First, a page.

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Cantors to give $10 million for museum expansion

STANFORD -- Patrons Iris and B. Gerald Cantor will give $10 million toward the renovation and expansion of the Stanford University Museum of Art, Stanford President Gerhard Casper announced Tuesday, March 15.

The rebuilding and expansion project will include the renovation of the existing 1891 building, which was severely damaged in the 1989 Loma Prieta earthquake; the enhancement of the B. Gerald Cantor Rodin Sculpture Garden; and the building of a new 36,000-square-foot wing.

The complex will be known as the Iris and B. Gerald Cantor Center for the Visual Arts at Stanford, and is scheduled for completion in 1997.

With the gift by the Cantors as principal benefactors of the renovation and expansion program, Stanford has $21 million in commitments from individuals and $6 million in federal earthquake disaster assistance toward the $29 million estimated for the project. The architectural process is under way and the competition has been narrowed to three candidates. The final selection is scheduled to be made in May 1994.

"Since the Loma Prieta earthquake of October 1989, the Stanford University Museum of Art has been closed due to the serious damage the structure sustained," Casper said. "This magnificent gift will bring back to life this important university and community resource and allow us to modernize the present facilities, build new gallery and teaching spaces, and provide an enriched environment for learning."

The complex, Casper said, "will appropriately honor a couple whose philanthropy toward the arts embodies the ideals of liberal learning."

The Iris and B. Gerald Cantor Center for the Visual Arts will bring together three interrelated facilities into one complex for the visual arts. The center, according to Thomas K. Seligman, the John and Jill Freidenrich Director of the Stanford University Museum of Art, will reinforce the goals of integrating the museum's programs more fully with the university, and broadening the museum's audience in the campus and the community.

"While the disaster of the 1989 earthquake posed a very real threat to the museum and its programs," Seligman said, "it nevertheless provided the university with a singular opportunity to take the program of the museum forward dramatically.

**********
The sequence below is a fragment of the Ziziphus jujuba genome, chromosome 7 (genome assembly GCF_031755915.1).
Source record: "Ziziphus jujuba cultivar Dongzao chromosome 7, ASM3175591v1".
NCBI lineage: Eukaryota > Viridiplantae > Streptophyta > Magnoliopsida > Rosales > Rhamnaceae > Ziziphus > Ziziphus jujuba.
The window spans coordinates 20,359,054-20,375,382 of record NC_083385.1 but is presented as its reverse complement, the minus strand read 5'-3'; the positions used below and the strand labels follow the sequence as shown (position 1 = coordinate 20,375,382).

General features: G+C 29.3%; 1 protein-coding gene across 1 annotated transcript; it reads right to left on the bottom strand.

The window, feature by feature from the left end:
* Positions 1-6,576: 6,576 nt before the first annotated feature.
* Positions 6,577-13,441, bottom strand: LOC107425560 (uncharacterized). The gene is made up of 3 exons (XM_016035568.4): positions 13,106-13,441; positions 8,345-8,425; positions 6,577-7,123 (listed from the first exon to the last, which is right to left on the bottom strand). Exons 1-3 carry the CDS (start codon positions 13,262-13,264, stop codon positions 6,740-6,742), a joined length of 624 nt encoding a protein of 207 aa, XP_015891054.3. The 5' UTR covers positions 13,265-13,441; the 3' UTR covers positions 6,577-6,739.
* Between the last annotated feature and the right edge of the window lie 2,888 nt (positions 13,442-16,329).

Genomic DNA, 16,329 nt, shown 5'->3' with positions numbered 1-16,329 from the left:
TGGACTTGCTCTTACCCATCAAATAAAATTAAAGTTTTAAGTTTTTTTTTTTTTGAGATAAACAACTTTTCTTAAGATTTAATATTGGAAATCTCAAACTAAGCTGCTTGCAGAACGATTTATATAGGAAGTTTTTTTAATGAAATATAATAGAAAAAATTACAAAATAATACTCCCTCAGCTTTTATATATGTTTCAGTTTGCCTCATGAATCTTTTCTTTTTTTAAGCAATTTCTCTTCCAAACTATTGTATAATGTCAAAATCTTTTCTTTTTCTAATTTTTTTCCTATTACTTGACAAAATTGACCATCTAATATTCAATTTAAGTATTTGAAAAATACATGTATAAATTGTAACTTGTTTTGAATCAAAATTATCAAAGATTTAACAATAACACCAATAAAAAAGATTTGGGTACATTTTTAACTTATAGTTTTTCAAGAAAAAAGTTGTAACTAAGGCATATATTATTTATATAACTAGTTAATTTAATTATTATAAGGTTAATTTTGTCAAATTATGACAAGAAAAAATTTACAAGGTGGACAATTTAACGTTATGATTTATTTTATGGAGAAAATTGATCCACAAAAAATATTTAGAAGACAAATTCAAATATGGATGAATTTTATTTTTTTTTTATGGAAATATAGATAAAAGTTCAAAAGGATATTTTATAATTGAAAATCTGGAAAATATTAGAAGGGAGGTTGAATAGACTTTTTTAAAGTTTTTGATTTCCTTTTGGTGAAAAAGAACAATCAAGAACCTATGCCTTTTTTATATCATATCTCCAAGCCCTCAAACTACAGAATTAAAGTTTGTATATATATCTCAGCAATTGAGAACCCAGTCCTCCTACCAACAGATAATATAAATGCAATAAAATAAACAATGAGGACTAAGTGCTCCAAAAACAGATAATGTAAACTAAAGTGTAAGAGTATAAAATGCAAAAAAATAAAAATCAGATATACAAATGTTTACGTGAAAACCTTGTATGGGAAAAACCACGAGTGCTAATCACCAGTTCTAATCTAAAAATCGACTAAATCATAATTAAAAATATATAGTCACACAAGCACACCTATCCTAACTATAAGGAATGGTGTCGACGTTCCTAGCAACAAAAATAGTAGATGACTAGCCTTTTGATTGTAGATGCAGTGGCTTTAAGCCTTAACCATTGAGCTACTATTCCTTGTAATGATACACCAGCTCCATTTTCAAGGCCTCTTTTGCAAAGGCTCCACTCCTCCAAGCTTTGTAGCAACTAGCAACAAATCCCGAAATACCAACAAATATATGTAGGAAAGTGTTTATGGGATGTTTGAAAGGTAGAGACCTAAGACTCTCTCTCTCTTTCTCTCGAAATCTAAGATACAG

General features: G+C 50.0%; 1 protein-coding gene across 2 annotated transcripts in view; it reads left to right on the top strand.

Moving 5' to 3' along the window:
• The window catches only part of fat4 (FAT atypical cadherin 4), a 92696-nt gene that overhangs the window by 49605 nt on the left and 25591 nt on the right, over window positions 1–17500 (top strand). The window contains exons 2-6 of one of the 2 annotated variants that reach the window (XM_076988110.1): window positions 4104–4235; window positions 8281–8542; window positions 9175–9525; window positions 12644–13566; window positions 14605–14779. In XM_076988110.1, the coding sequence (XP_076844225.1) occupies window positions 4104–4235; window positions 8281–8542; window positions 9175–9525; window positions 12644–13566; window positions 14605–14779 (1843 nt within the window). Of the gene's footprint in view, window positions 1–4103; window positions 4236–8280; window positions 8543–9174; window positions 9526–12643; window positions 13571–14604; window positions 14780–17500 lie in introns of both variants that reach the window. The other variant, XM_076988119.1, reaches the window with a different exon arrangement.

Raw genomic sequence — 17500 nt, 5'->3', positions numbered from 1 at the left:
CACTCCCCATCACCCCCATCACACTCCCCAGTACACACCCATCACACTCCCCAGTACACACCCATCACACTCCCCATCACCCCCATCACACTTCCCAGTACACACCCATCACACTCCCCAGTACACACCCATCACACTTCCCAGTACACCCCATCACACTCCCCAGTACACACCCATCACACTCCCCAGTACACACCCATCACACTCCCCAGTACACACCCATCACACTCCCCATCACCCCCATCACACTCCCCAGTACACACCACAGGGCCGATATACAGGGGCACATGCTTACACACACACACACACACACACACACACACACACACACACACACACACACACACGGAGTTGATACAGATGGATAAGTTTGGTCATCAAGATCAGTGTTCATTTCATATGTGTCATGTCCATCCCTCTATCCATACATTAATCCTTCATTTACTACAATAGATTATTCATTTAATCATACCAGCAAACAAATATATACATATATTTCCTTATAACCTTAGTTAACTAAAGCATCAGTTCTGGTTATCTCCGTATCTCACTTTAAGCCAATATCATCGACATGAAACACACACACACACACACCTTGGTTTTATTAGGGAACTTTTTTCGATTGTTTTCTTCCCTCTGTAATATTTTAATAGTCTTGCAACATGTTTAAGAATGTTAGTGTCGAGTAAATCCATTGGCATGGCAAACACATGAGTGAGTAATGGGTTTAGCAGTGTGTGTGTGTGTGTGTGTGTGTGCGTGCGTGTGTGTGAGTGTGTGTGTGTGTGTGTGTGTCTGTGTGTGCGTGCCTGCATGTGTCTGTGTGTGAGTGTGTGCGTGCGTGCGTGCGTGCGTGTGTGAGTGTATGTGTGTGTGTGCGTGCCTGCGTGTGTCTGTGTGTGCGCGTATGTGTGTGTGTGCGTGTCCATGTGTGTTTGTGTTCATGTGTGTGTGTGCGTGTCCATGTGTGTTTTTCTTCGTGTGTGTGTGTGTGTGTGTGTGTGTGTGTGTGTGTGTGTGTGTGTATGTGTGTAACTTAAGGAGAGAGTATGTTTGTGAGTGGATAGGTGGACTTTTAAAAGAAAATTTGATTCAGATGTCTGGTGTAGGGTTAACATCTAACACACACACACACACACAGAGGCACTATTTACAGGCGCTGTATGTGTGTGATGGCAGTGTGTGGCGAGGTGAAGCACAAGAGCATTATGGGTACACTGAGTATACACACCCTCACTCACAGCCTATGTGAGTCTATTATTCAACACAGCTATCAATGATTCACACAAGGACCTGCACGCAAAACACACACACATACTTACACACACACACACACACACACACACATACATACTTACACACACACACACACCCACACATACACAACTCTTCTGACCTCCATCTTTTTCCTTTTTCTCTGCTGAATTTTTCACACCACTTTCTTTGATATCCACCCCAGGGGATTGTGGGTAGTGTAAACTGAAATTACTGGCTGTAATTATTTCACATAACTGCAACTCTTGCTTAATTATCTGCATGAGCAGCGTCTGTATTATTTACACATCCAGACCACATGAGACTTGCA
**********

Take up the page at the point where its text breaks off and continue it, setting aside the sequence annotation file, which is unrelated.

"The damage wrought to the old museum building has given us a chance to rethink the space needed to sustain a much more vigorous program while modernizing all of our facilities," he said. "In short, it has enabled us for the first time to conceive of an art center, one that will meld both historic and innovative physical elements into a greatly enriched program for the visual arts at Stanford."

The center will encompass the Stanford University Museum of Art, which will be restored and upgraded; the B. Gerald Cantor Rodin Sculpture Garden; and a new museum wing, which will be dedicated principally to the art of the 20th century.

The galleries of the new wing will be highly flexible spaces designed to accommodate large works, and will feature installations of the Harry W. and Mary Margaret Anderson Print Collection at Stanford as well as changing exhibitions. The center also will contain two internal sculpture gardens and visitor amenities - a cafe, bookstore and lecture/seminar rooms.

The Cantors have actively supported Stanford and Rodin studies since 1969, under the direction of Rodin scholar Albert Elsen, the Walter A. Haas Professor of Art History. The couple has donated 185 Rodin sculptures in bronze, plaster, terra-cotta, ceramic and stone, including The Thinker, The Gates of Hell, Burghers of Calais and The Three Shades, to the Stanford Museum for its B. Gerald Cantor Rodin Sculpture Garden and the Stanford campus outdoor art program.

In addition, Mr. Cantor has contributed extensive archival material, including manuscripts, drawings, photographs and memorabilia from Rodin's lifetime, and established the Rodin Research Fund in the Department of Art, which enables doctoral candidates to conduct research and travel abroad.

Known as Cantor Fellows, many of those scholars are now on the staffs of major museums and the faculties of such institutions as New York's Museum of Modern Art; New York University; the Hirshhorn Museum and Sculpture Garden (of the Smithsonian Institution) in Washington, D.C.; the Museum of the Rhode Island School of Design; and the University of Virginia.

Over the years, Stanford has become a major world resource on Rodin; thanks to the Cantors, the museum's collections are augmented by the most complete Rodin holdings outside of the Musee Rodin in Paris.

The Stanford University Museum of Art was founded in 1891 by Leland Stanford and his wife, Jane, in memory of their son, Leland Jr. The collections today are a major resource for the education of Stanford students and include about 20,000 objects. In addition to the significant holdings of Rodin sculptures, there are an important collection of American and European drawings, prints and photographs; works in Asian art; European and American paintings; and art from Africa, Oceania and the Americas.



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